Dallas Braden is now part of history, as he has accomplished the most difficult feat in all of sports…the No Hitter Baseball Game.
It is more difficult than knocking somebody out, hitting a hole in one, hitting a grand slam, or even running the pigskin back 99 yards. It is more difficult because it is a sustained effort, taking place over a couple of hours. It is more difficult, as proven by the fact that there have been only 19 of them over the history of baseball, 17 since 1900.
A perfect game is defined as 27 batters up…and 27 batters down. Nobody reaches base, not by hit, walk, being hit, or an act of god. It is a shut out, a scoreless game (for one side) and harder than the dickens.
It requires not fluke, but 9 men working in concert, though, the onus is admittedly on the pitcher. And the pitcher does get the deserved credit.
To define the best perfect game of all time we need only look at one fact, how many pitches were thrown.
The more pitches the less perfect a game is.
If the batter works the pitcher to a full count (two strikes and three balls), and a bunch of fouls, before being struck out, that is a bad thing.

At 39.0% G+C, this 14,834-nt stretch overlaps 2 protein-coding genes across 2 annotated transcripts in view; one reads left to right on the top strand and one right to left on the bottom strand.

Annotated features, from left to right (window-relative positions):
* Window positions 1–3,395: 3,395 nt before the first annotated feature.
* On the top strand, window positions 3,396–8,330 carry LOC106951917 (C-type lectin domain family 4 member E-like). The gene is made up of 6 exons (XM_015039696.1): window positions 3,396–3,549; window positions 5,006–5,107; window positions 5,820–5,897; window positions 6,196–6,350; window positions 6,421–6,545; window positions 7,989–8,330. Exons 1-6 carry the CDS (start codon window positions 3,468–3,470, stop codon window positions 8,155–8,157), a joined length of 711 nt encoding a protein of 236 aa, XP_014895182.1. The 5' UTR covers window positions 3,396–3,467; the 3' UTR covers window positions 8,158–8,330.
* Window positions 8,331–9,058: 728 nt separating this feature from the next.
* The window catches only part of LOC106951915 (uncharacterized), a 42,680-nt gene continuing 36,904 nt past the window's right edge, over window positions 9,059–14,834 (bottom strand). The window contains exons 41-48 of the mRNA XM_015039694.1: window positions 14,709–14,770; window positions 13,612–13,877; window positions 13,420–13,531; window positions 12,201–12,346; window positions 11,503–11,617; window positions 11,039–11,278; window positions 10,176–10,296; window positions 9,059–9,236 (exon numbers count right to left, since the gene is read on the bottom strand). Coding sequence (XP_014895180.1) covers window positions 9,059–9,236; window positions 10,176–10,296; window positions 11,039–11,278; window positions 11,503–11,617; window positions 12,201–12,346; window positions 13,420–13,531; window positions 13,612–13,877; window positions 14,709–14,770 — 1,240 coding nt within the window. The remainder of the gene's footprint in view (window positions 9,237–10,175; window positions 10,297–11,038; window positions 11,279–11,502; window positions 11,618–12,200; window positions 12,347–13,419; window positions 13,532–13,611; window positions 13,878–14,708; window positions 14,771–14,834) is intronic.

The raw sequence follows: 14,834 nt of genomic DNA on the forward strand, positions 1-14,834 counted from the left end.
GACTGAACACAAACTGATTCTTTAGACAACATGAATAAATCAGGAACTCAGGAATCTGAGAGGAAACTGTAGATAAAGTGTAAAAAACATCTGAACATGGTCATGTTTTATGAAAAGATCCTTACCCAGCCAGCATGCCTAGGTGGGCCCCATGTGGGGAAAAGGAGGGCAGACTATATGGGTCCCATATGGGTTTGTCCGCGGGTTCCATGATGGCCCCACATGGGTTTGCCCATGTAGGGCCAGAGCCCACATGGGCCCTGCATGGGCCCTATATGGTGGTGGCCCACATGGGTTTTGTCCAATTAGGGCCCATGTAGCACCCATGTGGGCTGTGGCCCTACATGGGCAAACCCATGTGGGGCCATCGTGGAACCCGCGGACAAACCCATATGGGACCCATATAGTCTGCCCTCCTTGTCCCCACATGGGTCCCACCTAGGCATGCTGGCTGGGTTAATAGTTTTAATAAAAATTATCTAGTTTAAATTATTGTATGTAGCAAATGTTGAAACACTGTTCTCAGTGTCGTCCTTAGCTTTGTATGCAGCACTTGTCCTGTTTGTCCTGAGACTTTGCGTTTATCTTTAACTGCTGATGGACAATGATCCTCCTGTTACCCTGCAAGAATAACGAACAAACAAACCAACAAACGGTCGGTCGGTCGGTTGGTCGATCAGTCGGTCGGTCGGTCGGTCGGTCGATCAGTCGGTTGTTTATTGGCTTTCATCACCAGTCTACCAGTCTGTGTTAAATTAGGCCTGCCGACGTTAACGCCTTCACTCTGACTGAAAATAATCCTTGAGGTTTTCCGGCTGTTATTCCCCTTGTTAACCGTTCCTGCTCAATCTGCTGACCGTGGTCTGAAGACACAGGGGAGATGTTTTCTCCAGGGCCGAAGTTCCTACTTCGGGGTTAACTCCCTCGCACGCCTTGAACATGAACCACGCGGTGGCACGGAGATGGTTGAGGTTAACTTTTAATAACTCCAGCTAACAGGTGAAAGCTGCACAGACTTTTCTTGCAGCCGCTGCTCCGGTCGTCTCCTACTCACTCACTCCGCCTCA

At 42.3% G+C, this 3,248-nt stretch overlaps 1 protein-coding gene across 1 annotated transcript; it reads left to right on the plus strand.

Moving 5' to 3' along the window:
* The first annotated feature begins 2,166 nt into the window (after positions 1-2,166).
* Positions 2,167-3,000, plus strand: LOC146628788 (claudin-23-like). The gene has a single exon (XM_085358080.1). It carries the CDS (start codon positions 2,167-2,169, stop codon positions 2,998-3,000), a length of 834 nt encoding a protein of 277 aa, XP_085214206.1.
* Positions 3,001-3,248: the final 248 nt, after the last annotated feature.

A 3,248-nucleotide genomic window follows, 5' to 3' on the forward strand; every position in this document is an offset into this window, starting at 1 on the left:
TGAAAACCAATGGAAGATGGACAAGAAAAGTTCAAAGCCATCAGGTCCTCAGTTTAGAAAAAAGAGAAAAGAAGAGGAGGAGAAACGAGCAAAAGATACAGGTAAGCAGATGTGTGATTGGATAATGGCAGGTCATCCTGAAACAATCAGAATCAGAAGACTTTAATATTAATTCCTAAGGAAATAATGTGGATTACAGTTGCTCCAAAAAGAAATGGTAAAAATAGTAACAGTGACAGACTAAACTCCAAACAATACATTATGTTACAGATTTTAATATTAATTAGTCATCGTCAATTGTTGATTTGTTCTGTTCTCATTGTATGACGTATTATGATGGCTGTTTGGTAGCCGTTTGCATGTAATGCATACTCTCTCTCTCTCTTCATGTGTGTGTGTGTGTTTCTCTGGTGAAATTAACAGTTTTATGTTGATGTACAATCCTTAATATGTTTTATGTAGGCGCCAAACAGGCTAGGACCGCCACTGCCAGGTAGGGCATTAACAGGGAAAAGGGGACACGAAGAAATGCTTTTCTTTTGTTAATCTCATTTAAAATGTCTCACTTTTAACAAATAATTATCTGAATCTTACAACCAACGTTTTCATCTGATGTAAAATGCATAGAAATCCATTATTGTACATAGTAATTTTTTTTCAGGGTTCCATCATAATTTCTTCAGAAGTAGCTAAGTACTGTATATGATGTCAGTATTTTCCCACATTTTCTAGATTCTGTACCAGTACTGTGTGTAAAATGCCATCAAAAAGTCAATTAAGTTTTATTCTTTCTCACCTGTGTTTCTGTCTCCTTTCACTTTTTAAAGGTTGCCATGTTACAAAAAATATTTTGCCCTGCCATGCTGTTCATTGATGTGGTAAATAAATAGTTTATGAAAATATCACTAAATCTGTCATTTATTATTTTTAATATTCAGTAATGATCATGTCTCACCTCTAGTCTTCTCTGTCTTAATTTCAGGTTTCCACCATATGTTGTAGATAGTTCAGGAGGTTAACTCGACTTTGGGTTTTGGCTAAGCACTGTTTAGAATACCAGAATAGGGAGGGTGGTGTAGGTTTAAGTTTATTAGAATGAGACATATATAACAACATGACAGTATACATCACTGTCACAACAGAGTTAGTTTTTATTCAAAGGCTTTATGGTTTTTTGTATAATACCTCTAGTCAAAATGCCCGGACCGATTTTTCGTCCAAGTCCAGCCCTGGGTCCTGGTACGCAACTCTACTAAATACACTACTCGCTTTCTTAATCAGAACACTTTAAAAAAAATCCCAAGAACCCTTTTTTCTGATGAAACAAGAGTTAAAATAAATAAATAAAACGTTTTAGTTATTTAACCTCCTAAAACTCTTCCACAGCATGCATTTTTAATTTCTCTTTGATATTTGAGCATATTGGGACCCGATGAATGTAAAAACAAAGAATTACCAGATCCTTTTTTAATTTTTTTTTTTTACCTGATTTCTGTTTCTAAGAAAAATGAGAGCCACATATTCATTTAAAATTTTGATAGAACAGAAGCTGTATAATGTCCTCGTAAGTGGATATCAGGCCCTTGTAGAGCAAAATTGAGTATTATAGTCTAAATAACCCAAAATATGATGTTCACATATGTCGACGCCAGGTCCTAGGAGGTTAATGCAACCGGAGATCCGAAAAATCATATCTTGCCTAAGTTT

If on the other hand, the pitcher throws but three pitches–that’s three strikes, zing, zing, zing–then that’s a good thing. And, of course, in a perfect world, grin, a pitcher would pitch 27 strikes, and receive 27 weak ass bloopers to his outstretched glove.
In going over the records I came across the worst perfect game ever pitched. That was David Wells of the Minnesota Twins. May 7th, 1998 he had to throw a whole 120 pitches to bag his perfect game. That’s 4.4 pitches for every batter. Piker.
On the other end, and answering our question for the best perfect game of all time, I came across Addie Joss of the Chicago White Sox. In 1908 he threw 74 pitches, which is 2.74 pitches per batter. Now that’s a man!